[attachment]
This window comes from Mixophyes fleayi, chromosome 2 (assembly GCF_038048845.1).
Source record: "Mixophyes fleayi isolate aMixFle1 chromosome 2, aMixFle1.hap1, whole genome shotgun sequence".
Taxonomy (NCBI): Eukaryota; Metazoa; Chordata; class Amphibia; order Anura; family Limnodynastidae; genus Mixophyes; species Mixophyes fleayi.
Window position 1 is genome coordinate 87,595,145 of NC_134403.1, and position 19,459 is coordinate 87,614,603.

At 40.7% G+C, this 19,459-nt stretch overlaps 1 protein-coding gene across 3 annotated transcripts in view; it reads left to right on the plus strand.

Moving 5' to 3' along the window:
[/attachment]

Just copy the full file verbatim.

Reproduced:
This window comes from Mixophyes fleayi, chromosome 2 (assembly GCF_038048845.1).
Source record: "Mixophyes fleayi isolate aMixFle1 chromosome 2, aMixFle1.hap1, whole genome shotgun sequence".
Taxonomy (NCBI): Eukaryota; Metazoa; Chordata; class Amphibia; order Anura; family Limnodynastidae; genus Mixophyes; species Mixophyes fleayi.
Window position 1 is genome coordinate 87,595,145 of NC_134403.1, and position 19,459 is coordinate 87,614,603.

At 40.7% G+C, this 19,459-nt stretch overlaps 1 protein-coding gene across 3 annotated transcripts in view; it reads left to right on the plus strand.

Moving 5' to 3' along the window: